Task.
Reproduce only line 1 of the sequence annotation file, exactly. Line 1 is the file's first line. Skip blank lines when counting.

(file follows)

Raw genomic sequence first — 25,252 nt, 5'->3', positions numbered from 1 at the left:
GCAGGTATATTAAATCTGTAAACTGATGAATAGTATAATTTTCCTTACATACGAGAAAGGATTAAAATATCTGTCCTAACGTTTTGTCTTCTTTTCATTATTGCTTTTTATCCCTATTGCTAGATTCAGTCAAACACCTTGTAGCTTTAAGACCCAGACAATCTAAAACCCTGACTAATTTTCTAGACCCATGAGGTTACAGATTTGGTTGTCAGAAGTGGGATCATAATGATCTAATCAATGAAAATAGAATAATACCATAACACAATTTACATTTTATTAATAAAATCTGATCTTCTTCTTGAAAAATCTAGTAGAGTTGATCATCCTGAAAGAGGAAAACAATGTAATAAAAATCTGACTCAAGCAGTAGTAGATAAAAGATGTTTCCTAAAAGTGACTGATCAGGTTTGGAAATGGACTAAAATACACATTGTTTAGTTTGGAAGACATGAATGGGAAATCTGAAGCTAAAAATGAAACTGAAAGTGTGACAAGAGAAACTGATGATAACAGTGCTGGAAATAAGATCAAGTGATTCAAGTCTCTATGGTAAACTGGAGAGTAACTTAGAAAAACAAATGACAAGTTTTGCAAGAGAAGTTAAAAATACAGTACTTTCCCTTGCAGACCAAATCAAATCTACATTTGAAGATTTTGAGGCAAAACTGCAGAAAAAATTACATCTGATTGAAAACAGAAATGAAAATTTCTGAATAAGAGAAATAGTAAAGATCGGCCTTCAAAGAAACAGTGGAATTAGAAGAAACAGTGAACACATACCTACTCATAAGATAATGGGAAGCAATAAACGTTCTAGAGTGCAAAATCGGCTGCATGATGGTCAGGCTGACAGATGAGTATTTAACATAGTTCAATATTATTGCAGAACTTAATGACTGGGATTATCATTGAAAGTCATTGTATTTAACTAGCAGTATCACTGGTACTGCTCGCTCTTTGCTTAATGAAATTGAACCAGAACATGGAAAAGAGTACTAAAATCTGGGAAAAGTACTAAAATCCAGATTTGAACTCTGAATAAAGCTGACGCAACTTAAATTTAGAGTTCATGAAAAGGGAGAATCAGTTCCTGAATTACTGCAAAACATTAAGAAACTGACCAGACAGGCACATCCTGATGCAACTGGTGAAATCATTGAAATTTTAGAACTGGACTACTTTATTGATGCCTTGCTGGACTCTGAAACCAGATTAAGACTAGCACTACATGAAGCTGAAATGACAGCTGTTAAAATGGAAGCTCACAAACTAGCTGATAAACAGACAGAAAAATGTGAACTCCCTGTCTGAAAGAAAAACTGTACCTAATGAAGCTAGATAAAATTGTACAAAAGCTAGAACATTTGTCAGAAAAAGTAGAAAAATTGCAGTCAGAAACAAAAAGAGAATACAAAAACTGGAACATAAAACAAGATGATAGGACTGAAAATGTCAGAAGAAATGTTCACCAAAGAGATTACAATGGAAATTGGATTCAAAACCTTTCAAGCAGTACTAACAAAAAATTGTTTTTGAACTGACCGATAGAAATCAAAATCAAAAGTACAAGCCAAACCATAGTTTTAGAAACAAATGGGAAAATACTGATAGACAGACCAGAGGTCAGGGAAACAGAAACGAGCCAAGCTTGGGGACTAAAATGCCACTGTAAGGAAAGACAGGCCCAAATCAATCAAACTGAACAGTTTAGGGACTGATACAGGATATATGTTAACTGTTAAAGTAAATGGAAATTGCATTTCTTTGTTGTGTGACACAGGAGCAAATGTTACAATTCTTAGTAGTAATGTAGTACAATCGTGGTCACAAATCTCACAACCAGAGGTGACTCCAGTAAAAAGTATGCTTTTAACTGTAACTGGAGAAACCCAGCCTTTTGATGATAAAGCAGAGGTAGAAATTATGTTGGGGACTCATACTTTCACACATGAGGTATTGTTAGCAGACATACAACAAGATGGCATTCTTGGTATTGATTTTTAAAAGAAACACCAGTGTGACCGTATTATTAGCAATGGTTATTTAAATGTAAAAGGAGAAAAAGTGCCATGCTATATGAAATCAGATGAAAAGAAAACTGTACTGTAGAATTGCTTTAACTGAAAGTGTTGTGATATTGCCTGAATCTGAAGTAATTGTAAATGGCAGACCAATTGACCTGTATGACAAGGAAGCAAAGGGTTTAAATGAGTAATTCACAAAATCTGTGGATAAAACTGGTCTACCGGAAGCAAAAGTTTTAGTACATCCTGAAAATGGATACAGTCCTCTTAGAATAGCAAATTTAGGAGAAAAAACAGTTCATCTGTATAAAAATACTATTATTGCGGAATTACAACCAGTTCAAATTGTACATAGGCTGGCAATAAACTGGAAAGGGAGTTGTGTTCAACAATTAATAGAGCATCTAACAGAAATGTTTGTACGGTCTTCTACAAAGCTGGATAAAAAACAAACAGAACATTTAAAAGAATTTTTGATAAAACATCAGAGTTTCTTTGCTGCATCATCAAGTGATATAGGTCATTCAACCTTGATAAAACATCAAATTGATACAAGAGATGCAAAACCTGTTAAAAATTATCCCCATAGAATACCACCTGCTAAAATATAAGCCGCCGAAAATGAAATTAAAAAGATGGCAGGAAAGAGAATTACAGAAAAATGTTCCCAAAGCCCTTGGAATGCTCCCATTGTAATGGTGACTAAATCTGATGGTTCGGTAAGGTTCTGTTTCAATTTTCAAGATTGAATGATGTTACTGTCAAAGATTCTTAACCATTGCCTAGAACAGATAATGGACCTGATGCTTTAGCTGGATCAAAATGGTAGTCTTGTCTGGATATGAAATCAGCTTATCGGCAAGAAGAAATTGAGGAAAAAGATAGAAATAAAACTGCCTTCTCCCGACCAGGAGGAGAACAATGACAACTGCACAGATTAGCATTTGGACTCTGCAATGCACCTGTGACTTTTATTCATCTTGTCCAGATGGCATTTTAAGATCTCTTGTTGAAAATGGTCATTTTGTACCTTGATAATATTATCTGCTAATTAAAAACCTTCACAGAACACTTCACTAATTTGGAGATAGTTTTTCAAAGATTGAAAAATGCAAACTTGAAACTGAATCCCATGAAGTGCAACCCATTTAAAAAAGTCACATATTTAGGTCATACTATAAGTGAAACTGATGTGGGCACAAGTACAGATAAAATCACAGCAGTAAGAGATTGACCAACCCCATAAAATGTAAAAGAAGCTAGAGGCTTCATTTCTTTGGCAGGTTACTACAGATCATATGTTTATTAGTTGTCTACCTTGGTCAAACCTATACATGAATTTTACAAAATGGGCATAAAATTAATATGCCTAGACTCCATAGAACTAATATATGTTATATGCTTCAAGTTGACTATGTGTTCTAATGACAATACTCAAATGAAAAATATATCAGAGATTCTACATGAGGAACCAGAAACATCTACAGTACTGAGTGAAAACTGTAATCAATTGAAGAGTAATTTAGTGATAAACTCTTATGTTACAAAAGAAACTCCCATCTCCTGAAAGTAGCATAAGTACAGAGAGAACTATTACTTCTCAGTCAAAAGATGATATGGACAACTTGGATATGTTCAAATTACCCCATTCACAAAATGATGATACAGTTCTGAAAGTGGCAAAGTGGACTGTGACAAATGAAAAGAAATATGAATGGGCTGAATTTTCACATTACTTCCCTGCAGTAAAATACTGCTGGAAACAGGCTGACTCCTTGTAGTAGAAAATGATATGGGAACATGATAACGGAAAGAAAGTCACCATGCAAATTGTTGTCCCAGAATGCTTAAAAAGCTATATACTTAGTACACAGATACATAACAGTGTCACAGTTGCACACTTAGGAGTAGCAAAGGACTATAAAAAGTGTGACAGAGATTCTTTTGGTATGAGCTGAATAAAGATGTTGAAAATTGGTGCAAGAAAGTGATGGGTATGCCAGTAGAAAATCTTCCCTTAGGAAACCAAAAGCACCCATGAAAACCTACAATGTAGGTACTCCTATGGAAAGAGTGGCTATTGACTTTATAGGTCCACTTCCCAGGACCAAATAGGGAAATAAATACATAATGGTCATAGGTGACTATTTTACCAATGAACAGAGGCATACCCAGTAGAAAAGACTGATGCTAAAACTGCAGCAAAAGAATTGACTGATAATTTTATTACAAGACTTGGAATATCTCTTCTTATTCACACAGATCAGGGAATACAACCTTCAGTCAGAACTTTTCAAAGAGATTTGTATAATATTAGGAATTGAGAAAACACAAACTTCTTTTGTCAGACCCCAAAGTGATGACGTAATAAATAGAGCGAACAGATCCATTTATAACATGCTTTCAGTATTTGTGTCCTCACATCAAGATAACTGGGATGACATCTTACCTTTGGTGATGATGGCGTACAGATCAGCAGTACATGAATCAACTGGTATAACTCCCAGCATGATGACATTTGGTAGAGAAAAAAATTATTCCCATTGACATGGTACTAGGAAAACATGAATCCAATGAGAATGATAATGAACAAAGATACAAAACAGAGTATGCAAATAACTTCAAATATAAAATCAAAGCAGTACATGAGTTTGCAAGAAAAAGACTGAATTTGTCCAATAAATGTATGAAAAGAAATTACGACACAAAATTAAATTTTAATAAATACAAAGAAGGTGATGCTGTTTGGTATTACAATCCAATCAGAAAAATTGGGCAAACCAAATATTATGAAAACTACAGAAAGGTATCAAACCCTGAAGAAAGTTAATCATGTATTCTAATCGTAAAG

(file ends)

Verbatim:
Raw genomic sequence first — 25,252 nt, 5'->3', positions numbered from 1 at the left: